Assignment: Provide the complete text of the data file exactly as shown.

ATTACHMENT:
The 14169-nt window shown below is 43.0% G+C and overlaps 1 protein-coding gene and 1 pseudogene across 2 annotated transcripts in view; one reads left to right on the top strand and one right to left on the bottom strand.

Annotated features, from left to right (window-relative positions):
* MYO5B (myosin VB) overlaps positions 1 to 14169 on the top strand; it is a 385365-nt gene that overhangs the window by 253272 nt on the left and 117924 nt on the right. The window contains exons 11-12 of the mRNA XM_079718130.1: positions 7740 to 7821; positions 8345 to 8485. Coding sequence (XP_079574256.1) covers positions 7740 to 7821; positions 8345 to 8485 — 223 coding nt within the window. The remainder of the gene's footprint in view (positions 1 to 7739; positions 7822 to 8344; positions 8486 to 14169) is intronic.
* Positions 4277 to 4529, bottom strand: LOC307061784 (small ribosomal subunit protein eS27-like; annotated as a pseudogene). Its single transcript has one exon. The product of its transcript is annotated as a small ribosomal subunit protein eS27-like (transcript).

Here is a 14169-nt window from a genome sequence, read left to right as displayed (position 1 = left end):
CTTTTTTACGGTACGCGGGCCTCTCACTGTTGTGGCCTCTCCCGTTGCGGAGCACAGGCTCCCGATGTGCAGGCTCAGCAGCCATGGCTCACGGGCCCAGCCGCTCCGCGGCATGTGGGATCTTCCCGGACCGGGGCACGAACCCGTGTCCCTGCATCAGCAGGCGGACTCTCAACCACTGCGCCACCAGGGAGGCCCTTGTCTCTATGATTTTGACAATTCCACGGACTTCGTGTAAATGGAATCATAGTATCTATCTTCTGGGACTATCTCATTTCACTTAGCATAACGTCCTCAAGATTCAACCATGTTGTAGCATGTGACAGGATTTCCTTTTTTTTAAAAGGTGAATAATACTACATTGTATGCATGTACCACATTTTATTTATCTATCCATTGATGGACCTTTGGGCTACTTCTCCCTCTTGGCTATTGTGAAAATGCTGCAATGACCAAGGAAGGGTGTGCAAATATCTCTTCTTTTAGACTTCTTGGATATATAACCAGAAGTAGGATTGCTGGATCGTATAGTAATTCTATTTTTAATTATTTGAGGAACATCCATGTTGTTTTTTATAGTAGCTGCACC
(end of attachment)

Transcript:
The 14169-nt window shown below is 43.0% G+C and overlaps 1 protein-coding gene and 1 pseudogene across 2 annotated transcripts in view; one reads left to right on the top strand and one right to left on the bottom strand.

Annotated features, from left to right (window-relative positions):
* MYO5B (myosin VB) overlaps positions 1 to 14169 on the top strand; it is a 385365-nt gene that overhangs the window by 253272 nt on the left and 117924 nt on the right. The window contains exons 11-12 of the mRNA XM_079718130.1: positions 7740 to 7821; positions 8345 to 8485. Coding sequence (XP_079574256.1) covers positions 7740 to 7821; positions 8345 to 8485 — 223 coding nt within the window. The remainder of the gene's footprint in view (positions 1 to 7739; positions 7822 to 8344; positions 8486 to 14169) is intronic.
* Positions 4277 to 4529, bottom strand: LOC307061784 (small ribosomal subunit protein eS27-like; annotated as a pseudogene). Its single transcript has one exon. The product of its transcript is annotated as a small ribosomal subunit protein eS27-like (transcript).

Here is a 14169-nt window from a genome sequence, read left to right as displayed (position 1 = left end):
CTTTTTTACGGTACGCGGGCCTCTCACTGTTGTGGCCTCTCCCGTTGCGGAGCACAGGCTCCCGATGTGCAGGCTCAGCAGCCATGGCTCACGGGCCCAGCCGCTCCGCGGCATGTGGGATCTTCCCGGACCGGGGCACGAACCCGTGTCCCTGCATCAGCAGGCGGACTCTCAACCACTGCGCCACCAGGGAGGCCCTTGTCTCTATGATTTTGACAATTCCACGGACTTCGTGTAAATGGAATCATAGTATCTATCTTCTGGGACTATCTCATTTCACTTAGCATAACGTCCTCAAGATTCAACCATGTTGTAGCATGTGACAGGATTTCCTTTTTTTTAAAAGGTGAATAATACTACATTGTATGCATGTACCACATTTTATTTATCTATCCATTGATGGACCTTTGGGCTACTTCTCCCTCTTGGCTATTGTGAAAATGCTGCAATGACCAAGGAAGGGTGTGCAAATATCTCTTCTTTTAGACTTCTTGGATATATAACCAGAAGTAGGATTGCTGGATCGTATAGTAATTCTATTTTTAATTATTTGAGGAACATCCATGTTGTTTTTTATAGTAGCTGCACC